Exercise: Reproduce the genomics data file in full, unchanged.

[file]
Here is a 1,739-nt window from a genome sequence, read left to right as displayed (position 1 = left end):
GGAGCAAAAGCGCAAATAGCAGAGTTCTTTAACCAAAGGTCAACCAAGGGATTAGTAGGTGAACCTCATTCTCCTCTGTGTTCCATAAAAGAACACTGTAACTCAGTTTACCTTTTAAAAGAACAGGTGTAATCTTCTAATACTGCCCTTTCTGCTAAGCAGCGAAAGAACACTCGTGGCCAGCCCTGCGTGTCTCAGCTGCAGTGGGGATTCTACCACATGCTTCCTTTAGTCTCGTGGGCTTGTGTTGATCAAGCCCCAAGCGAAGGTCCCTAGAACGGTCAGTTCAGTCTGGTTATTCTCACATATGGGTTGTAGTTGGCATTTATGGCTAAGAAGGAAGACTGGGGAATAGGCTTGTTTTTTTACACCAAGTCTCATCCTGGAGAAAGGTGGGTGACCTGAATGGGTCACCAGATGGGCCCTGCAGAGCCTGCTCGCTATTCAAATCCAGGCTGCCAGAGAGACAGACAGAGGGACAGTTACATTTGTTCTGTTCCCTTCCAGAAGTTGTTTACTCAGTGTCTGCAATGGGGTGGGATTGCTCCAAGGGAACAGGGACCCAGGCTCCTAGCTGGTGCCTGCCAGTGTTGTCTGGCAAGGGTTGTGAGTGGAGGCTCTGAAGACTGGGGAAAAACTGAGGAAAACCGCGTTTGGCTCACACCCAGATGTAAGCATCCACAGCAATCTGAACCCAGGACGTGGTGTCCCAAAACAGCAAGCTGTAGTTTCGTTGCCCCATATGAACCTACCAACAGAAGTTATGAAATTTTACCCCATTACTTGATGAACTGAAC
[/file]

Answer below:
Here is a 1,739-nt window from a genome sequence, read left to right as displayed (position 1 = left end):
GGAGCAAAAGCGCAAATAGCAGAGTTCTTTAACCAAAGGTCAACCAAGGGATTAGTAGGTGAACCTCATTCTCCTCTGTGTTCCATAAAAGAACACTGTAACTCAGTTTACCTTTTAAAAGAACAGGTGTAATCTTCTAATACTGCCCTTTCTGCTAAGCAGCGAAAGAACACTCGTGGCCAGCCCTGCGTGTCTCAGCTGCAGTGGGGATTCTACCACATGCTTCCTTTAGTCTCGTGGGCTTGTGTTGATCAAGCCCCAAGCGAAGGTCCCTAGAACGGTCAGTTCAGTCTGGTTATTCTCACATATGGGTTGTAGTTGGCATTTATGGCTAAGAAGGAAGACTGGGGAATAGGCTTGTTTTTTTACACCAAGTCTCATCCTGGAGAAAGGTGGGTGACCTGAATGGGTCACCAGATGGGCCCTGCAGAGCCTGCTCGCTATTCAAATCCAGGCTGCCAGAGAGACAGACAGAGGGACAGTTACATTTGTTCTGTTCCCTTCCAGAAGTTGTTTACTCAGTGTCTGCAATGGGGTGGGATTGCTCCAAGGGAACAGGGACCCAGGCTCCTAGCTGGTGCCTGCCAGTGTTGTCTGGCAAGGGTTGTGAGTGGAGGCTCTGAAGACTGGGGAAAAACTGAGGAAAACCGCGTTTGGCTCACACCCAGATGTAAGCATCCACAGCAATCTGAACCCAGGACGTGGTGTCCCAAAACAGCAAGCTGTAGTTTCGTTGCCCCATATGAACCTACCAACAGAAGTTATGAAATTTTACCCCATTACTTGATGAACTGAAC